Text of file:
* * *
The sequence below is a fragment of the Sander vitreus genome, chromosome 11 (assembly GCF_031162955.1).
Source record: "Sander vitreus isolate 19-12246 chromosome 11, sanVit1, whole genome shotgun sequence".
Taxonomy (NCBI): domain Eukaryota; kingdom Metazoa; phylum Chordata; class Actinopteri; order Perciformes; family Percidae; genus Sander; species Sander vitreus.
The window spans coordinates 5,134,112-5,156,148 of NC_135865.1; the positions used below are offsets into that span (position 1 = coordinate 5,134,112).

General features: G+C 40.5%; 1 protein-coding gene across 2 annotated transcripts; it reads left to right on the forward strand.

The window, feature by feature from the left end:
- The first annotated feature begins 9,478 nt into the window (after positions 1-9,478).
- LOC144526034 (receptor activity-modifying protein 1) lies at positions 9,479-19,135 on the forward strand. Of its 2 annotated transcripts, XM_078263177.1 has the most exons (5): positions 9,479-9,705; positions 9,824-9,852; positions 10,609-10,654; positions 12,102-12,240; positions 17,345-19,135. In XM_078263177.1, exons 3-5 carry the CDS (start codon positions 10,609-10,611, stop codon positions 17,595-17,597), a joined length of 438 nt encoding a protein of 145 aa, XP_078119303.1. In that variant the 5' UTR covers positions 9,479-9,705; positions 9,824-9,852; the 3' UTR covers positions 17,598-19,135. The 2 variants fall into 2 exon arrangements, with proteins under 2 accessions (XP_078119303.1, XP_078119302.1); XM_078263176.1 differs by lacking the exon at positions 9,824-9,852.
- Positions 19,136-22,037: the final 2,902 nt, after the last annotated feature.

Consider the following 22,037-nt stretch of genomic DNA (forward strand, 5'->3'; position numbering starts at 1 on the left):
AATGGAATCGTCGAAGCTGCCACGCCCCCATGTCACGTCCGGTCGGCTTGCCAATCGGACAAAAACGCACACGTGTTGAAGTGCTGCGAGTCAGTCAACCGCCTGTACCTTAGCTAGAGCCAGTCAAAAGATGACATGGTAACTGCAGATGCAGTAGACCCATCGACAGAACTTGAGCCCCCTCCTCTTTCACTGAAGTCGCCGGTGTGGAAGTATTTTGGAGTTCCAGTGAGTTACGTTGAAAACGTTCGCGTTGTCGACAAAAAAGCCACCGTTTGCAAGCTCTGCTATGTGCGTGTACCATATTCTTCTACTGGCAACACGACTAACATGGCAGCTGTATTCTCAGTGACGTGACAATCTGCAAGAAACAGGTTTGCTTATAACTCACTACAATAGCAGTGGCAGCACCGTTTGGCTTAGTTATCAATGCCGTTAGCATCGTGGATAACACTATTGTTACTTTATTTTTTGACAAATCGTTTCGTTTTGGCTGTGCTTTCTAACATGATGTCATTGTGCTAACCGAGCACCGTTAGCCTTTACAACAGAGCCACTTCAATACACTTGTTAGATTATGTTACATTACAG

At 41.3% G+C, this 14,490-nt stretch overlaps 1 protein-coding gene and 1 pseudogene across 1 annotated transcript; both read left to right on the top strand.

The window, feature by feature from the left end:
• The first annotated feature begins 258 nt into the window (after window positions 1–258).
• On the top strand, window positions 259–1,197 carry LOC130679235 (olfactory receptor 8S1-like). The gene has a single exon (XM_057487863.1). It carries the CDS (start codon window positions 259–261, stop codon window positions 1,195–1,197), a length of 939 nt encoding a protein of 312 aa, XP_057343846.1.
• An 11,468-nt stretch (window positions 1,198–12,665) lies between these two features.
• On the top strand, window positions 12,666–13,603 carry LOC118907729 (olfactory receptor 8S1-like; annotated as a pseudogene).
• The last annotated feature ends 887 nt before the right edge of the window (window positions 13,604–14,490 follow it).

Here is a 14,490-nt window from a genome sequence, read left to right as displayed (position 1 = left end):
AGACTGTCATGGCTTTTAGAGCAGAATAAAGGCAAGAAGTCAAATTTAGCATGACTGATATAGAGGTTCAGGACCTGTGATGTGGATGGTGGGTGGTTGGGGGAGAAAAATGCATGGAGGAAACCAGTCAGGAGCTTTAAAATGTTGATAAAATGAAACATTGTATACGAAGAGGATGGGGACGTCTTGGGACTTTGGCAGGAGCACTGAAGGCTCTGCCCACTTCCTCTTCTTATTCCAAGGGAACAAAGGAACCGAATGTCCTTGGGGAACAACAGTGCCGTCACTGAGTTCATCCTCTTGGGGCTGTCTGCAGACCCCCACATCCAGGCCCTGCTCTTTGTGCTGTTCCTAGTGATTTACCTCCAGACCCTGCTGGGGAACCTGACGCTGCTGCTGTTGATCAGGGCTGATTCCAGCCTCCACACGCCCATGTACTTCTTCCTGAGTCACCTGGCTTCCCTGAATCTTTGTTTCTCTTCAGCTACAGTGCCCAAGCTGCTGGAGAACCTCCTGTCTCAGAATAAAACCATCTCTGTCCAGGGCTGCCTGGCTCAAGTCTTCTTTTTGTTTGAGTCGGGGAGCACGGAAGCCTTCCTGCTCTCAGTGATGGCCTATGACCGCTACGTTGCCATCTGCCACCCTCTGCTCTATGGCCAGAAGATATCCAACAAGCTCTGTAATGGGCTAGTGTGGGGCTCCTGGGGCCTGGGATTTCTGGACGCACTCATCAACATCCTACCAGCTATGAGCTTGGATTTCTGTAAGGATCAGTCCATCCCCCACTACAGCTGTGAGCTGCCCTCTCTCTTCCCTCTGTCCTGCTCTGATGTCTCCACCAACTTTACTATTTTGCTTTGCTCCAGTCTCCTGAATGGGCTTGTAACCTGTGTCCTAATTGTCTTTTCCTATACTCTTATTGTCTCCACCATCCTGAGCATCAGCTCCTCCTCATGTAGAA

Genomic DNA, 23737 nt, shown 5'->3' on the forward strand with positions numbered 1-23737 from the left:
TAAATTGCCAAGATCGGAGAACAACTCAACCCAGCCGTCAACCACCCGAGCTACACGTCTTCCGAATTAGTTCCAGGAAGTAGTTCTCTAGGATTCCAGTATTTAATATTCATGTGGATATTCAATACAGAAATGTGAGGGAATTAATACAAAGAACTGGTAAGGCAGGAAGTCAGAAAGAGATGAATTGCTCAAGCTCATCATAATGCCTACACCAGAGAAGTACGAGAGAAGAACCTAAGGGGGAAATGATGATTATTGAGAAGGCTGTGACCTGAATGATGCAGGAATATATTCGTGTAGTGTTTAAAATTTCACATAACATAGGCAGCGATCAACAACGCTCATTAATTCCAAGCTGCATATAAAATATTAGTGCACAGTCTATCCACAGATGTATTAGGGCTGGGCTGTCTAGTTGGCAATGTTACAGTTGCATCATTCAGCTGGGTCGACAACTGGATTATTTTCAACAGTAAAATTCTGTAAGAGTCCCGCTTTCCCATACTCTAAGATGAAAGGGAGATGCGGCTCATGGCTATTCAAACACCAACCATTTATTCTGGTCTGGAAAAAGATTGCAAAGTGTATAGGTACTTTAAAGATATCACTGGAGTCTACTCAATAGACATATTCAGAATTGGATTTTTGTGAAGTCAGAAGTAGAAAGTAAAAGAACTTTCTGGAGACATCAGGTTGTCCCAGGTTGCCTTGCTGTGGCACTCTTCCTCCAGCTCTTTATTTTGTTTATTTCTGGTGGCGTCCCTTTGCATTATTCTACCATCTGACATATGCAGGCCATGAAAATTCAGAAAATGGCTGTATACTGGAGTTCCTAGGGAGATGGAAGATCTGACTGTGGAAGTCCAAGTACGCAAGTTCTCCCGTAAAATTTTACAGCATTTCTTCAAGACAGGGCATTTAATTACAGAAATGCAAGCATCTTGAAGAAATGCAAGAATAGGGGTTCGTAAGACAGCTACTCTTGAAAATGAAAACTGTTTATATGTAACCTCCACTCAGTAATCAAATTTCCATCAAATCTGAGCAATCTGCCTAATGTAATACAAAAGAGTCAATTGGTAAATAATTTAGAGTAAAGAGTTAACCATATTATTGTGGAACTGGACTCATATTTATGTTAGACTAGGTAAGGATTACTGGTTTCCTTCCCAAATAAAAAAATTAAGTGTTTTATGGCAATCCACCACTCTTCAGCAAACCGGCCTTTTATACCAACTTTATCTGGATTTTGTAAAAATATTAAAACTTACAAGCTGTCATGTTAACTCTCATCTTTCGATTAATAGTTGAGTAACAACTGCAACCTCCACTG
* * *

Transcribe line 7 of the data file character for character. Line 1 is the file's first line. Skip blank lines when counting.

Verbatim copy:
- The first annotated feature begins 9,478 nt into the window (after positions 1-9,478).